However, if you're making a chloropleth map, you are likely to group countries into a few different classes and associate each class with a colour. For this, it makes sense to use classes and CSS. This will also make it much easier to change colour scheme later if we so wish.

So first we define a few colours within the style element:

.colour0 {fill: #b9b9b9;}
.colour1 {fill: #ffa4a9;}
.colour2 {fill: #cc6674;}
.colour3 {fill: #993341;}
.colour4 {fill: #66000e;}

Then we can define a function that finds the class of a given country and adds an additional class of "colourX", where X is a given number.

function colourCountry(name, colour) {
   var country = svgDocument.getElementById(name);
   var oldClass = country.getAttributeNS(null, 'class');
   var newClass = oldClass + ' colour' + colour;
   country.setAttributeNS(null, 'class', newClass);

For example, we could colour a Algeria with our third colour like so:

colourCountry('algeria', 2)

6. Colour multiple countries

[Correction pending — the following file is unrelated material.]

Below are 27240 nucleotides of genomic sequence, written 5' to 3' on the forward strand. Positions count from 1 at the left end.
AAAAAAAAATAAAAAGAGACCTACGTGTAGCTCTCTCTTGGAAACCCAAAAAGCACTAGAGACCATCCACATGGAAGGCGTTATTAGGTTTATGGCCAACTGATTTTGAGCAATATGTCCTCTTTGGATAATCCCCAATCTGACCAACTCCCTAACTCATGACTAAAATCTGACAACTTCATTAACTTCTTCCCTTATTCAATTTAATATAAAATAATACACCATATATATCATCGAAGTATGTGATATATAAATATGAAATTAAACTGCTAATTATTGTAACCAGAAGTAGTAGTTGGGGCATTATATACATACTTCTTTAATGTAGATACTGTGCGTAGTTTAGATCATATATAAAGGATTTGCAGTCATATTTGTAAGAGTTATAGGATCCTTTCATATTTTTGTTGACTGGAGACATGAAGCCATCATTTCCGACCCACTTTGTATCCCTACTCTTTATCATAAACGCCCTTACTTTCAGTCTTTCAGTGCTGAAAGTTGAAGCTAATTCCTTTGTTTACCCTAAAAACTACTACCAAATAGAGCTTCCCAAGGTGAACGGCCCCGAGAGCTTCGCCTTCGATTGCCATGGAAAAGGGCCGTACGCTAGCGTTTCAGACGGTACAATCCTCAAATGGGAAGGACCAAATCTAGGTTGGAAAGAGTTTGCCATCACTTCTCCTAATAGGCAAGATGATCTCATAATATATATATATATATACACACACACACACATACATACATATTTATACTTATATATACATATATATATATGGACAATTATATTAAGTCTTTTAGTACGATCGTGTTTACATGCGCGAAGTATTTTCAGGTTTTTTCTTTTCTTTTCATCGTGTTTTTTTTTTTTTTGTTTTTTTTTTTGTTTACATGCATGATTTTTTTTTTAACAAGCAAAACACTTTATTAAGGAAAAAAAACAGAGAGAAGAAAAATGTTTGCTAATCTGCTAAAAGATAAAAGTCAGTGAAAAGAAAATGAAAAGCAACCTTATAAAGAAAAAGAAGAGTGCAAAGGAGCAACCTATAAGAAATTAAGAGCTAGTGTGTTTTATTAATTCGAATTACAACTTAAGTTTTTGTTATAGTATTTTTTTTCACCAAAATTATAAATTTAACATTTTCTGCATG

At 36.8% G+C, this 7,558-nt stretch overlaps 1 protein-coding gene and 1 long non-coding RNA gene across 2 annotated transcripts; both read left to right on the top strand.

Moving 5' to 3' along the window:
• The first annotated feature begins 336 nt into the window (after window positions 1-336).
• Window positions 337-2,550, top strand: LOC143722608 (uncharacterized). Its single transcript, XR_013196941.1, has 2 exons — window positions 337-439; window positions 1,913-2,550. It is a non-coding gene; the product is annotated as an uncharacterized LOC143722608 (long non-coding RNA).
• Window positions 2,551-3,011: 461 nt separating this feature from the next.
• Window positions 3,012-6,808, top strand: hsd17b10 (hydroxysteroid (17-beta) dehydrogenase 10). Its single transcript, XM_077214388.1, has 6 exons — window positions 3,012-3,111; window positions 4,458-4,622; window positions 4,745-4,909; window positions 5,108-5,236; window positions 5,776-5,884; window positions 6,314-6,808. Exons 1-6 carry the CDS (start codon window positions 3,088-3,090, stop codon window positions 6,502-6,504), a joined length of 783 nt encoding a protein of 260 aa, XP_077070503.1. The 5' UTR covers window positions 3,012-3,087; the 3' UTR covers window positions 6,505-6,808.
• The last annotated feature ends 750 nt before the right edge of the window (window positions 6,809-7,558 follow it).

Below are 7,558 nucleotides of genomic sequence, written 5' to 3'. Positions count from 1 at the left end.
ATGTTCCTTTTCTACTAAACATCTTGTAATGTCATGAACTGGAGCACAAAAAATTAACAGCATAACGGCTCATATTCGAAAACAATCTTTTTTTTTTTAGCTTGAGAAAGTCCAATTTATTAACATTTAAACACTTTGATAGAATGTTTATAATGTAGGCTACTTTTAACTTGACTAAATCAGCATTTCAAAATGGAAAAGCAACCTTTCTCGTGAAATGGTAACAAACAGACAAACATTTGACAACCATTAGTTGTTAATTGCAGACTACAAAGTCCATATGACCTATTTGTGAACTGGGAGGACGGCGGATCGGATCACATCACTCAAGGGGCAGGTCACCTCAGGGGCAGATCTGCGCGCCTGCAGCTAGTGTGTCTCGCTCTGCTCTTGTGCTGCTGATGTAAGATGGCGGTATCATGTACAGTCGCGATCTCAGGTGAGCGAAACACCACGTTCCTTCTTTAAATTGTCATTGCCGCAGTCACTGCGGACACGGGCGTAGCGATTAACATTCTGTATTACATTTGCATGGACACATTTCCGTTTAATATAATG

We can use the function we just defined to colour many countries at once with a loop. The following function colours an array of countries with a given class number: 

function colourCountries(data, colour){
    for (var country=0; country<data.length; country++){
        colourCountry(data[country], colour);

We use this function like so:

var data1 = ['ghana', 'togo']
var data2 = ['burkina-faso', 'cameroon', 'chad'];
colourCountries(data1, 1);
colourCountries(data2, 2);

It should be pretty clear that we can generalise this approach with another loop, although it does require creating an array of arrays. Although this is perhaps not the intuitve data struture, it is easy to program. We can arrange our data in an array, such that each value in the array is an array of countries that share a colour. For example:

var data1 = [['ghana', 'togo'],
             ['burkina-faso', 'cameroon', 'chad'],
             ['congo', 'cote-ivoire']];

In this example, Ghana and Togo are given colour 1, Burkina Faso, Cameroon and Chad are given colour 2 and Congo and Cote d'Ivoire are given colour 3. We can transverse this array of arrays and add the colours with an updated colourCountries() function:

function colourCountries(data) {
  for (var colour=0; colour<data.length; colour++){    
    for (var country=0; country<data[colour].length; country++){
      colourCountry(data[colour][country], colour+1);

Blank Africa Map.svg166.46 KB
Blank map display names.svg168.39 KB
colour_with_class.svg167.05 KB